Written by Kyle Aevermann, Posted: Fri, April 25 2014 at 6:31 PM, Updated: Mon, April 28 2014 at 9:45 PM
Medford, Ore. -- On Thursday night, NBC 5 revealed the Cow Creek Band of Umpqua Tribe of Indians offered to pay 110% of what the Coquille Indian Tribe paid for the Medford properties for the use of a class 2 casino because they believe it would hurt their own casino.
They also say a Medford casino could potentially hurt the Rogue Valley's economy.
The Coquille however, say they will help the economy.
In an e-mail sent to NBC 5 News on Friday the Coquille Tribe said they are not discussing the issue out of respect for the Bureau of Indian Affairs and their process.
The tribe has however spoken in the past and previously said, "This has been identified through the Coquille Restoration Act as an area that the tribe can take land and put into trust and actually have a casino."
The Coquille's are entitled to trust land from the Bureau of Indian Affairs in Jackson County, but under certain guidelines.
But, the Cow Creek say this isn't the Coquille's territory to take over.
"It's a jurisdictional issue," said Cow Creek CEO Michael Rondeau.
"We're a tribe that is located here in Southern Oregon. Douglas, Joesphine and Jackson County are our aboriginal territories. The territories that historically where our ancestors have grown up and lived."
The two tribes exchanged a series of letters following the Coquille's purchase. In the Cow Creek's last letter to the Coquille on the matter, they write that opening a Medford casino would have a direct impact on the economic security and sustainability of their tribe.
But one of the largest impacts a Medford casino could have is actually on the Oregon State Lottery.
In 2010, ECONorthwest, a economic consulting firm with headquaters in Portland, did a lottery impact study for a possible Portland casino.
The Cow Creek asked them to use that same methodology for a possible Medford casino.
According to that report, a class 2 casino in Medford would take away 29.1 million dollars in revenue from the state.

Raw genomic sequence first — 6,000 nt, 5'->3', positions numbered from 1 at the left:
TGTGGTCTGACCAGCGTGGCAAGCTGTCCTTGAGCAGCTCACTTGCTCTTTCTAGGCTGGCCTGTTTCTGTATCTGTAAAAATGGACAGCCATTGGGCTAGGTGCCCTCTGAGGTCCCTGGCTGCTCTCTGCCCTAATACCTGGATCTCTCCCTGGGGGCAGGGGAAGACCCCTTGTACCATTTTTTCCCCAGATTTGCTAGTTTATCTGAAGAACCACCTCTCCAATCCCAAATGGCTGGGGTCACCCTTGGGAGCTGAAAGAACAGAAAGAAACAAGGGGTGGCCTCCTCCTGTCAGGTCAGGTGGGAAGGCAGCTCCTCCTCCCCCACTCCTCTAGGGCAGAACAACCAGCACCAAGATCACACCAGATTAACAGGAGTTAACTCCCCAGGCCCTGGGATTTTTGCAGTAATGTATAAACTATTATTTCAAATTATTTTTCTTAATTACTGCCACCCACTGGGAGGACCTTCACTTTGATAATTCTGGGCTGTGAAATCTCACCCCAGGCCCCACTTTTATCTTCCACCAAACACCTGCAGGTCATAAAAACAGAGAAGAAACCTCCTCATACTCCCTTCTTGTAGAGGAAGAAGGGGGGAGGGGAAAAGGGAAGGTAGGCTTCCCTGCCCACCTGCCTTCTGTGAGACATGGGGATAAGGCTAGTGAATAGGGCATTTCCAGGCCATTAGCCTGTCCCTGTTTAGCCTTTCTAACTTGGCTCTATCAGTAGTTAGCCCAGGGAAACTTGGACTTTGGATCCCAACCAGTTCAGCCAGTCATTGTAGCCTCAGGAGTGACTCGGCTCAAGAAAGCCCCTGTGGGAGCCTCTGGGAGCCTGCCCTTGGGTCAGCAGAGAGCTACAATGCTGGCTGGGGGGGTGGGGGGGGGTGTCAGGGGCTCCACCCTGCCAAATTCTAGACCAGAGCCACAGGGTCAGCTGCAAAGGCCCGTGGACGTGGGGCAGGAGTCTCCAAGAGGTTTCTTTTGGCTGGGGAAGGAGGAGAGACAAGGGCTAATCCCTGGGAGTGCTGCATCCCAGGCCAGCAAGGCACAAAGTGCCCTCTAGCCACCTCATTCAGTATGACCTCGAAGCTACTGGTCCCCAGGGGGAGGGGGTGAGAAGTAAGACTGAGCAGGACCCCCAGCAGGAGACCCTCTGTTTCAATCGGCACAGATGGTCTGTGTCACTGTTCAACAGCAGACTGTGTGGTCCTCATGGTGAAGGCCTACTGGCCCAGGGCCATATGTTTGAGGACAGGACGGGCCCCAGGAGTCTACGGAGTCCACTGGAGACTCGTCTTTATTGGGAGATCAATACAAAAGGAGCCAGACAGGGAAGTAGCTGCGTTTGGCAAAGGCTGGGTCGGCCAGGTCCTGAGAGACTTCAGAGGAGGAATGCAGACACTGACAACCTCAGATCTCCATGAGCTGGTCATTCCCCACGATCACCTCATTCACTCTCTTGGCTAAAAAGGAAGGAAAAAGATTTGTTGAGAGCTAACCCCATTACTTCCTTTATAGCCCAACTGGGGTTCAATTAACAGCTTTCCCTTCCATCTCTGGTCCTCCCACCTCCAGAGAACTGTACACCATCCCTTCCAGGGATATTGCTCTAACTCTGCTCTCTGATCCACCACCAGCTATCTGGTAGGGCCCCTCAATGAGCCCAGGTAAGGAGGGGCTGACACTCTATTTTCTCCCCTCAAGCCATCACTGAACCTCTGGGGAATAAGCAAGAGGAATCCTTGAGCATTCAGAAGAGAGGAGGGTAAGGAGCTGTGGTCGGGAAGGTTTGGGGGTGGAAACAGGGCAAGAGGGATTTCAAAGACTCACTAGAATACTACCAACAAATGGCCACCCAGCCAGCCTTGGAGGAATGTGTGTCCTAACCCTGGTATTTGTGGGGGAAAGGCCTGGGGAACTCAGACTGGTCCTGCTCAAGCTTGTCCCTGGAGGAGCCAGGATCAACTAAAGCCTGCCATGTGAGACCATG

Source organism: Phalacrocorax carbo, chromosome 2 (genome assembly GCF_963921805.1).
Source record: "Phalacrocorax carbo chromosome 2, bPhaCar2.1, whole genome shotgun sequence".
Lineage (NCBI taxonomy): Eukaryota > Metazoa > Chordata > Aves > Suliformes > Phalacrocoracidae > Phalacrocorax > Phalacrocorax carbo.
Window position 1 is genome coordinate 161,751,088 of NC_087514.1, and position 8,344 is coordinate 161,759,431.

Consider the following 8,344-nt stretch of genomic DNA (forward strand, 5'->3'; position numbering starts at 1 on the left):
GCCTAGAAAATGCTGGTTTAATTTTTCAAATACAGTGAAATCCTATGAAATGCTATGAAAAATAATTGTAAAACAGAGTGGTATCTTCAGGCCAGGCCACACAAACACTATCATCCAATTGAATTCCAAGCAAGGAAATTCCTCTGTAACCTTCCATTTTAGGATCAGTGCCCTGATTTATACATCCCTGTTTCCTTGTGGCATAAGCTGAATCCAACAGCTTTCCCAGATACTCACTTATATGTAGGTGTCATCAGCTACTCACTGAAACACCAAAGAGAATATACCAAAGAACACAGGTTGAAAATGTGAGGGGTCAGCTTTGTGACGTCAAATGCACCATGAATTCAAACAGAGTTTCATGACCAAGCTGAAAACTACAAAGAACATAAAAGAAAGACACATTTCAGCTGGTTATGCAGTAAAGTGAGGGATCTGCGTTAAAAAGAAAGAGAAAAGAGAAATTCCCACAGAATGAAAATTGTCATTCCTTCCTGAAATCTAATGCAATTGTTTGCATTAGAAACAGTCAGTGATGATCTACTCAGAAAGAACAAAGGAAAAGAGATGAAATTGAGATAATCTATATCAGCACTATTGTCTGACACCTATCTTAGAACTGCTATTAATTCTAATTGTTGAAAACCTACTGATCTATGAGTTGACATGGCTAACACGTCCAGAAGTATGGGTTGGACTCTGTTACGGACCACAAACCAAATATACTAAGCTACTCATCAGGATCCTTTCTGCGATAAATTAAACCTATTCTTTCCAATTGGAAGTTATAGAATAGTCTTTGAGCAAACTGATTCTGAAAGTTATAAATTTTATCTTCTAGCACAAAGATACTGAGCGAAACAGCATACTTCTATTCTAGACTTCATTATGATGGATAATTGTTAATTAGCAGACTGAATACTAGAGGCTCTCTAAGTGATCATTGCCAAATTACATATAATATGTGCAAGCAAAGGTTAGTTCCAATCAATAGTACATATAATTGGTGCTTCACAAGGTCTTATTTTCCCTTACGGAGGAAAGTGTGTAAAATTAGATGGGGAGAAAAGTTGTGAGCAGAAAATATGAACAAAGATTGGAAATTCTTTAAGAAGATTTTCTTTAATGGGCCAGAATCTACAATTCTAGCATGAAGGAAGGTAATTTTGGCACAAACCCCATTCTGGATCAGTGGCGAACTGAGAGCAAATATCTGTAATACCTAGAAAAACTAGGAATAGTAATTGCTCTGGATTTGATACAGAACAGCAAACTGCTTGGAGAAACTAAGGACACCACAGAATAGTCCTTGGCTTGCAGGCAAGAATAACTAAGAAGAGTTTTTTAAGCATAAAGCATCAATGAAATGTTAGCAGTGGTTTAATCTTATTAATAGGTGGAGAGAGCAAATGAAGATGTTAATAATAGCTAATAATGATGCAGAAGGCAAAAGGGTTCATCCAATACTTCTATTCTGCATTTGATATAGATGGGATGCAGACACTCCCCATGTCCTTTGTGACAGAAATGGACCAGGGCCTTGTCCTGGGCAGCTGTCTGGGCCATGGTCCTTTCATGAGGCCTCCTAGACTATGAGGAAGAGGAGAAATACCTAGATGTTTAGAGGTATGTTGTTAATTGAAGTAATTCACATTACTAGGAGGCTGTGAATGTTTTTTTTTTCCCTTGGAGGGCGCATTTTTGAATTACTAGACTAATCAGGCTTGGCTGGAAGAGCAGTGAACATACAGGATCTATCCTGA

Coquille chief Ken Tanner previously told NBC the casino would help the local economy.
"We're going to grow the casino consistent with the community that's around us, involve the community around us," said Tanner.
In the state of Oregon, each tribe is allowed only one Class 3 Casino, which includes slots and table games.
The Coquille have the Mill Casino in North Bend, and the Cow Creek have 7 Feathers in Canyonville.
But tribes can have an unlimited amount of Class 2 Casinos, which is defined as bingo-style gaming, with many of them looking quite similar to a Class 3 slot machine.
A Class 2 Casino, like the proposed one in Medford, could eventually turn into a Class 3 Facility.
In fact, in 2012, Coquille Chief Tanner said they have long term concerns about the Mill Casino because of a large-scale earthquake that scientists say could hit our region at any time.
"As a result of that we believe that the infrastructure where we are now is going to be completely destroyed. While we have survived many difficult times, we don't believe we could survive that," Tanner said in 2012.
Survival or not, the final decision now lies in the hands of the Bureau of Indian Affairs.
Both sides are digging in for a fight that could last years.
There is no timeline when a final ruling could come down.
Kyle Aevermann reports weekdays and anchors NBC 5 News Weekends. He joined NBC 5 News in March 2012 as a morning producer and reporter. Prior to joining KOBI, Kyle interned at KISL-FM on Catalina Island, CA. He was also a regular contributor to CNN's citizen journalism program.
Originally from the Chicago-land area, Kyle moved to the Pacific Northwest in 2009 to work in the social media industry. Kyle enjoys hiking, traveling, learning about cultures, and has a serious love for food.